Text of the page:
Woman sacked after donating kidney to her boss


Clive Gee/PA Wire

A woman in the United States has said she was fired shortly after donating her kidney to help save the life of her boss.

Debbie Stevens from Long Island filed a complaint to the New York Human Rights Commission and plans to sue her old company, Atlantic Automotive Group, for damages and loss of earnings.
The generous mother, who offered her kidney to her boss Jackie Brucia after she had struggled to find a donor, has now demanded the organ back.

Ms Stevens had left the company after two years in June 2010, but alleges that when she asked for her job back a few months later, Brucia agreed in order to groom her for the organ and then subsequently fired her.

But Brucia publicly thanked Deborah Stevens for her donation on 1010 WINS-AM radio, according to the New York Post. '"I will always be grateful that she gave me a kidney," she said. "I have nothing bad to say about her. I will always be grateful to her - she did a wonderful thing for me."

In the end Stevens was not an exact match, but her donation meant Jackie Brucia moved up the donor list and did receive an organ match.

After undergoing surgery to donate the kidney, Stevens says she was in considerable pain and despite feeling pressured to return to work she took an additional three days off.

When she did return to work she claims she was shouted at and berated by Brucia in front of other staff. She then had her office taken away from her and was demoted to a dealership located 50 miles from her home.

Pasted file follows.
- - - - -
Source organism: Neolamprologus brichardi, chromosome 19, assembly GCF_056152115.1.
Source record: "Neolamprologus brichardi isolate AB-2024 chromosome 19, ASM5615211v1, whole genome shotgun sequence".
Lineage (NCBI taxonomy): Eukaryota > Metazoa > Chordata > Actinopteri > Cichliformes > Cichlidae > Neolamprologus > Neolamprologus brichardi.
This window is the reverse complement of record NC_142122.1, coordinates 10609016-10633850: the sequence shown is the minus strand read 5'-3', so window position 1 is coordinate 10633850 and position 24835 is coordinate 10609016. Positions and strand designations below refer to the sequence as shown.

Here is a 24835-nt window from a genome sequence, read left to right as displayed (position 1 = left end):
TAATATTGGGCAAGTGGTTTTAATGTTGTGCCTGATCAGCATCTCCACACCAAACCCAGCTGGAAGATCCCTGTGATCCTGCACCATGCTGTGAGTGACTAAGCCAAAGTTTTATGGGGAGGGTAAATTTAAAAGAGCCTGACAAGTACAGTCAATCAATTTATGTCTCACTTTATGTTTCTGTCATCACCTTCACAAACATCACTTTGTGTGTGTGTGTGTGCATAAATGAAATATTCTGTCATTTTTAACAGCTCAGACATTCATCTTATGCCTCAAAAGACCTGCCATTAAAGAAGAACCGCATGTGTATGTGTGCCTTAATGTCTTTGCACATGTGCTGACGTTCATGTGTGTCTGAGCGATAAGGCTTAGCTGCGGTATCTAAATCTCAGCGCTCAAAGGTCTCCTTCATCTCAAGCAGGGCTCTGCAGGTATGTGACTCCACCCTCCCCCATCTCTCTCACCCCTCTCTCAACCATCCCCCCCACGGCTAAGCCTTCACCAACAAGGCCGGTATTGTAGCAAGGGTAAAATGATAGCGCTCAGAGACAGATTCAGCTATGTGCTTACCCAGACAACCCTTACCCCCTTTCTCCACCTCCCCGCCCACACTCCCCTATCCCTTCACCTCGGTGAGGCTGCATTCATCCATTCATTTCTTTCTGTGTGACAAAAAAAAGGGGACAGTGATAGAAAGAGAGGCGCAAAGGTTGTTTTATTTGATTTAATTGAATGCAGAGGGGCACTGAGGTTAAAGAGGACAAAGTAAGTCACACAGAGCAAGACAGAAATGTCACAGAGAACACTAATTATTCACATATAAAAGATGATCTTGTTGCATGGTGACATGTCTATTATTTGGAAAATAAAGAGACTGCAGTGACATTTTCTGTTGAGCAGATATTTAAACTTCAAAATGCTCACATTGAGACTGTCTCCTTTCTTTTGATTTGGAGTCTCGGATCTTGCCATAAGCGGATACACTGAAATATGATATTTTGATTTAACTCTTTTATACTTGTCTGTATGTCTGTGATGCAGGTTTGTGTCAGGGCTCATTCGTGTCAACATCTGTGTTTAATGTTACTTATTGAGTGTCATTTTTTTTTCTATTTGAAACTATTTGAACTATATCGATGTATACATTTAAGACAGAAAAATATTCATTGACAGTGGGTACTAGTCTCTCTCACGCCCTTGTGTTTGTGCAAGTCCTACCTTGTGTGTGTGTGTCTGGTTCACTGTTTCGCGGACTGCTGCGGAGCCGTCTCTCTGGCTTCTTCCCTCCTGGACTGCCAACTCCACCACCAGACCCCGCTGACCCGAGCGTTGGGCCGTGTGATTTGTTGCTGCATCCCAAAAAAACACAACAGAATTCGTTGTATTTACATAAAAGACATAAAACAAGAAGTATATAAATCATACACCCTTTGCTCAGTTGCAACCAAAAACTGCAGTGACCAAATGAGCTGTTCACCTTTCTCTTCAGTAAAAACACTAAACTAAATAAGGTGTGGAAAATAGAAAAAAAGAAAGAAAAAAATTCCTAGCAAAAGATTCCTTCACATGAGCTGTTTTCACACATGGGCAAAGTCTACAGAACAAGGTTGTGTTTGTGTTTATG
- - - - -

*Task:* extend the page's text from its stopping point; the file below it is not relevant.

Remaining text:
At this point she contacted a psychiatrist and an attorney, who got in touch with the company on her behalf. It is claimed that at this point she was fired.

What does the law say?

Her lawyer has said he will file a discrimination suit against the company and would seek millions of dollars in compensation. But lawyer Robert Milman told the New York Post: "Atlantic Auto treated her appropriately and acted honorably and fairly at every turn. We expect to have this resolved favorably in the legal system."

Stephanie Rabiner from FindLaw.com told Reuters: "Though it's not illegal to donate a kidney to your boss, it is illegal to pressure employees to return to work when they are seriously ill.

"Debbie Stevens was entitled to unpaid time off under the Family and Medical Leave Act. She was also arguably entitled to some sort of reasonable accommodation to her work schedule, as she was temporarily disabled as a result of the donation surgery.

"If the kidney donor case is true, then Debbie Stevens is entitled to some sort of remedy as per the law."

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